On International Day of Women and Girls in Science, the Problem of Gender Diversity in STEM Is Clear | Opinion

As a scientist and a university professor, my classroom is typically full of an equal mix of men and women from diverse backgrounds. My teaching experience reminds me daily that enthusiasm about science, and keen insights, can come from any student, regardless of their gender, race, or socioeconomic background.

At the same time, numerous studies have shown that STEM programs and professional science lack gender diversity, as well as diversity along other axes like race and socioeconomic status.

In my field, the Earth Sciences, recent research reveals that no progress on diversity has been made in 40 years. The study found that the Earth Sciences lack diversity at all degree levels, and remains one of the least diverse disciplines across STEM fields.

The lack of diversity in the sciences is cause for concern, for multiple reasons. Diversity has been shown to have an instrumental value. Many have argued that a more diverse STEM workforce brings new perspectives to the table, resulting in more innovation. Diversity is therefore good for the overall health of the field.

However, these utilitarian arguments can sometimes miss a larger truth. As an educator, one of my major responsibilities is to help all students, regardless of background, reach their full potential. Similarly, our educational system has a moral obligation to foster the success of all students, regardless of their background. In this light, a lack of gender diversity in STEM represents a failure of our educational institutions to encourage and support the enthusiasm for science I see amongst the young women in my classes.

Today, February 11, is the International Day of Women and Girls in Science. This UN-recognized day aims to raise awareness of gender inequality in science and technology with the ultimate goal of ending gender inequality in STEM fields.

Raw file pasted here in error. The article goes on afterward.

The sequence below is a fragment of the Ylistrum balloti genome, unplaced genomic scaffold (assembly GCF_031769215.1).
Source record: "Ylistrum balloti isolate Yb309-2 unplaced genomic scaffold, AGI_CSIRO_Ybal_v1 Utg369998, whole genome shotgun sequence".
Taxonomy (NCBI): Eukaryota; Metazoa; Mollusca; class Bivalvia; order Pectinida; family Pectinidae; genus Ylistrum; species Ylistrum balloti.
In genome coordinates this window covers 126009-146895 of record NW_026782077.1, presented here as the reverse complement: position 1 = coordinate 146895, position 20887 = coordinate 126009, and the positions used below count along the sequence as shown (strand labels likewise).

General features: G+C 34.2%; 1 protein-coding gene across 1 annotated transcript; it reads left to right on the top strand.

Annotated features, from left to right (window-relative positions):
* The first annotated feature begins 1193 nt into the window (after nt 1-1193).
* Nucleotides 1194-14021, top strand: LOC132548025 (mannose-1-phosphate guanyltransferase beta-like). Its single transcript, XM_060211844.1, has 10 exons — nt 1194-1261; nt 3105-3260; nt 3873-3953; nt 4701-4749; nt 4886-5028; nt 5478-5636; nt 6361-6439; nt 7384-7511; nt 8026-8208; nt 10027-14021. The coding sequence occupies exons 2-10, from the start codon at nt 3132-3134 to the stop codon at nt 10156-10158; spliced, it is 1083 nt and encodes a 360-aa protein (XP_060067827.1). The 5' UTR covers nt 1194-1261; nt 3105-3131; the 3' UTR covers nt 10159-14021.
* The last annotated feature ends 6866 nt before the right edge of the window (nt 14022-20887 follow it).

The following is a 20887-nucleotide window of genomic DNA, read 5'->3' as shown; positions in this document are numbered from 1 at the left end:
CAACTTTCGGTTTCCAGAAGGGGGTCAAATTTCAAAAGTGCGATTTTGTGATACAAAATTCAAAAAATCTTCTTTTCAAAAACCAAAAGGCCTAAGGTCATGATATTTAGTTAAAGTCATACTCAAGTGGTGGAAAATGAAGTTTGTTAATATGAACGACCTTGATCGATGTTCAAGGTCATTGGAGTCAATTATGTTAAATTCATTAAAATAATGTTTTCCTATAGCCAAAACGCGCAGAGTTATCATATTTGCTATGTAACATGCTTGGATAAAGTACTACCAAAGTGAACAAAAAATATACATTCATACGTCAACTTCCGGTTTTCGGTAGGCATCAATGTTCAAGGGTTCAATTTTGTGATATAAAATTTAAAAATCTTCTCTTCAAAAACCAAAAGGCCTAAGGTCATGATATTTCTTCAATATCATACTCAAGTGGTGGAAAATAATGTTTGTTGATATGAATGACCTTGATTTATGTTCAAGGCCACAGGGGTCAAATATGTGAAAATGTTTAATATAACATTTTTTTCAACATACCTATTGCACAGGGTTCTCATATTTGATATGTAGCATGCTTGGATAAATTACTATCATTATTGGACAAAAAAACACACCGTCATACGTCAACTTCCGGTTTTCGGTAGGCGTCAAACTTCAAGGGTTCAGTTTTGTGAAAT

Women STEM
Representative image of women in STEM. February 11 is International Day of Women and Girls in Science. iStock

While it is hopefully not the only day of the year we consider these issues, this day provides a forum to discuss the ways in which our institutions can work better to support women and girls in science. It is also critical to consider the intersections of gender and other axes of difference, including race, sexual orientation, and socioeconomic background.

Simple actions can help encourage diverse students to consider careers in STEM. In high school and college classes, featuring the work of women and minority scientists can challenge students' preconceived notions of what a working scientist looks like.

For many students, personal attention from a faculty mentor can be key to staying in a STEM degree program.

"Persistence of undergraduate women in geoscience-related majors is related to the number of female STEM career role models they identify, as their odds of persisting approximately doubles for each role model they identify."#MentoringMonth #WomenInSciencehttps://t.co/pzcOq70Qmc pic.twitter.com/Gs8VcuPXOX

— ESWN (@ESWNtweets) January 8, 2020

There are also more systematic policies that can help promote diversity. Providing livable research stipends to undergraduate and graduate researchers can allow students who lack independent means to pursue full-time research internships. In addition, much work has yet to be done to combat systematic and implicit bias in graduate school admissions as well as university hiring.

These are just a few of the many changes that can help ensure that our institutions of higher education foster the success of young women and students with diverse backgrounds.

Tripti Bhattacharya is Assistant Professor of Earth Sciences at Syracuse University's College of Arts and Sciences.

Views expressed in this article are the author's own.